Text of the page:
“So, who has found the The broken half of the middle matzah, hidden by the leader of the seder and ransomed back by the children. The seder meal cannot be completed without the return and eating of the afikomen as the desert.?” we ask. The finders hold the napkin-covered The unleavened bread eaten on Passover that recalls the Israelite's hasty escape from Egypt when there was no time for the dough to rise. Matzah is also considered the "bread of our affliction," eaten while we were slaves. tightly in their hands and are determined to bargain.
It is part of our lesson plan — this small rebellion. Each year we teach a new generation to resist bondage, to envision someplace better, to savor freedom, and to take responsibility for the journeys of their lives.
And each year with teh afikomen ritual, they hold power in their hands, just long enough to say, “Yes” or “No,” with all eyes on them. With people waiting.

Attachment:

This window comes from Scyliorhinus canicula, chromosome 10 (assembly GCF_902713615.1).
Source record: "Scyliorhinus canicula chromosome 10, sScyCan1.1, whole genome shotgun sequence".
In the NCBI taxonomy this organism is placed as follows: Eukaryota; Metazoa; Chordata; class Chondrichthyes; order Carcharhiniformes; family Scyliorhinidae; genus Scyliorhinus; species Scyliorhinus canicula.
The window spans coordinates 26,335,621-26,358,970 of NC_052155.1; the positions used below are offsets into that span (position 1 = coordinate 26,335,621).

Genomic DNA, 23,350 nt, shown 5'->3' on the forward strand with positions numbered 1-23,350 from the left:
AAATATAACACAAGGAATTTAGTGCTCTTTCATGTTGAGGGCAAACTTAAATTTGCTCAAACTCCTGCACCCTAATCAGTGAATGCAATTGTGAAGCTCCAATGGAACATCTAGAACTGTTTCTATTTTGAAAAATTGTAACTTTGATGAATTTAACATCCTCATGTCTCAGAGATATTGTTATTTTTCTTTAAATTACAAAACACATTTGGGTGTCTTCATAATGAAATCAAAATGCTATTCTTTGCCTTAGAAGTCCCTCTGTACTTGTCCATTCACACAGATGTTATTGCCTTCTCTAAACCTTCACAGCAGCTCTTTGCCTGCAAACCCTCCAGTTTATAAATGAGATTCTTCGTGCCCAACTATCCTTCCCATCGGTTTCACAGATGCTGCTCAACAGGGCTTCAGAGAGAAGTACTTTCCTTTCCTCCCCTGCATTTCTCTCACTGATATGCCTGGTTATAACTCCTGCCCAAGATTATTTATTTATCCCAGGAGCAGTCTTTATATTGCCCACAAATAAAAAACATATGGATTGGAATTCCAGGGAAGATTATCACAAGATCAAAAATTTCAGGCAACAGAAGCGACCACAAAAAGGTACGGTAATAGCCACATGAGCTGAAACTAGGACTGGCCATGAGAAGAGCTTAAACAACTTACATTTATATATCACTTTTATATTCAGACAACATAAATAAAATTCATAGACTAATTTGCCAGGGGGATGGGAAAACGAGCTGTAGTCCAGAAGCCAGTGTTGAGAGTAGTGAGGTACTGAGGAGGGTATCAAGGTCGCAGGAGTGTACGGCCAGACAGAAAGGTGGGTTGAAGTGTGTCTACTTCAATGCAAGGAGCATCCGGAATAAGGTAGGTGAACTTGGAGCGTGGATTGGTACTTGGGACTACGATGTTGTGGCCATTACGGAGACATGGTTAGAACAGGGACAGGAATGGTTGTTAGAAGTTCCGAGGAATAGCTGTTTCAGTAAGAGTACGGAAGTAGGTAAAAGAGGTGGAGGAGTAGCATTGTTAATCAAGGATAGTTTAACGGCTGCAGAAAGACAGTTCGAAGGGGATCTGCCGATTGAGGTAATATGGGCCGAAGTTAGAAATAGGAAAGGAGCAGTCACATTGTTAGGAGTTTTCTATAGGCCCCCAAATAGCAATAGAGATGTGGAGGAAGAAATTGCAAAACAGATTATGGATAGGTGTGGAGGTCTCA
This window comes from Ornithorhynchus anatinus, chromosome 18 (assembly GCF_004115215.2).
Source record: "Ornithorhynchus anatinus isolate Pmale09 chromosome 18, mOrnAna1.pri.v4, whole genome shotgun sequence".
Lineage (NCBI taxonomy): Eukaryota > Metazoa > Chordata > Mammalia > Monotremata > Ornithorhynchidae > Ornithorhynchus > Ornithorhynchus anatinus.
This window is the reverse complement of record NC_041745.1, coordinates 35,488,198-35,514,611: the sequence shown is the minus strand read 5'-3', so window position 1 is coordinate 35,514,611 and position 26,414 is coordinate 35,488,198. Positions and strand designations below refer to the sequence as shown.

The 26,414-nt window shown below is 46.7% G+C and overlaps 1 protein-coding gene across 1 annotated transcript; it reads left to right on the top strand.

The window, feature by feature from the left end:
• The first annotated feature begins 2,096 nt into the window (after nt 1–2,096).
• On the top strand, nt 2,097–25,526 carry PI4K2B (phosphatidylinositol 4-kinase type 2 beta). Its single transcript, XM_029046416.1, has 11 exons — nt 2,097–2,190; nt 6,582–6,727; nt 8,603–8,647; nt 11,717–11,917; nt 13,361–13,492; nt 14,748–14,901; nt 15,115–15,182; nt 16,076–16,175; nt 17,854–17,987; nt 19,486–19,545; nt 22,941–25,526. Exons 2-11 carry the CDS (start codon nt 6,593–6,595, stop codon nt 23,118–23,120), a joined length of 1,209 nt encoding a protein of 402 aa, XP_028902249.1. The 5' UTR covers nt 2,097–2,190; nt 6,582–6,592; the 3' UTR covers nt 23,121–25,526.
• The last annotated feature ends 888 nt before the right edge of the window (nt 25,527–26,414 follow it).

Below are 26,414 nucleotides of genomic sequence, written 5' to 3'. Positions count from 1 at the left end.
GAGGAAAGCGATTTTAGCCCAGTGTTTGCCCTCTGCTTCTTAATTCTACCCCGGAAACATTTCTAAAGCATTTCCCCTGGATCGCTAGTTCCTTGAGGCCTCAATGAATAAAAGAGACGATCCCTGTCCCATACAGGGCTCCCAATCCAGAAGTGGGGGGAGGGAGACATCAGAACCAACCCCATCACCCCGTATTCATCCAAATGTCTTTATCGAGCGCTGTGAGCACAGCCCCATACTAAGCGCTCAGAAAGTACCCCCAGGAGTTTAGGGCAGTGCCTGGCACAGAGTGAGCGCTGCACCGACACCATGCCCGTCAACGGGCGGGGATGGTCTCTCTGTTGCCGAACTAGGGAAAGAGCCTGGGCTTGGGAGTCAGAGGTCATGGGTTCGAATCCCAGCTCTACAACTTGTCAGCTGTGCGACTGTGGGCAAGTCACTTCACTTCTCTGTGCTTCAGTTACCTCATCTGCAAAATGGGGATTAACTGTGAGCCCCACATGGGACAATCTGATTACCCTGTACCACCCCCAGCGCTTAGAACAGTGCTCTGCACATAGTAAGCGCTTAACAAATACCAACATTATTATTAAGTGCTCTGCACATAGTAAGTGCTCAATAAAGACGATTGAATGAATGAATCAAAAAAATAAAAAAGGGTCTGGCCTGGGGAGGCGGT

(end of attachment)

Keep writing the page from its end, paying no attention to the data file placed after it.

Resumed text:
“We can’t finish the Lit. Order. The festive meal conducted on Passover night, in a specific order with specific rituals to symbolize aspects of the Exodus from Egypt. It is conducted following the haggadah, a book for this purpose. The mystics of Sefat also created a seder for Tu B'shvat, the new year of the trees. without it.”
Just long enough to learn to ask for what they want.
From The Journey Continues: The Ma’yan Passover is a major Jewish holiday that commemorates the Jewish people's liberation from slavery and Exodus from Egypt. Its Hebrew name is Pesakh. Its name derives from the tenth plague, in which God "passed over" the homes of the Jewish firstborn, slaying only the Egyptian firstborn. Passover is celebrated for a week, and many diaspora Jews celebrate for eight days. The holiday begins at home at a seder meal and ritual the first (and sometimes second) night. Jews tell the story of the Exodus using a text called the haggadah, and eat specific food (matzah, maror, haroset, etc). Lit. "Telling.” The haggadah is the book used at the seder table on Passover to tell the story of the Exodus, the central commandment of the holiday. It is rich in song, prayer, and legend. There are many different version of the Haggadah produced throughout Jewish history., 2002. Used by permission of Ma’yan: the Jewish Women’s Project.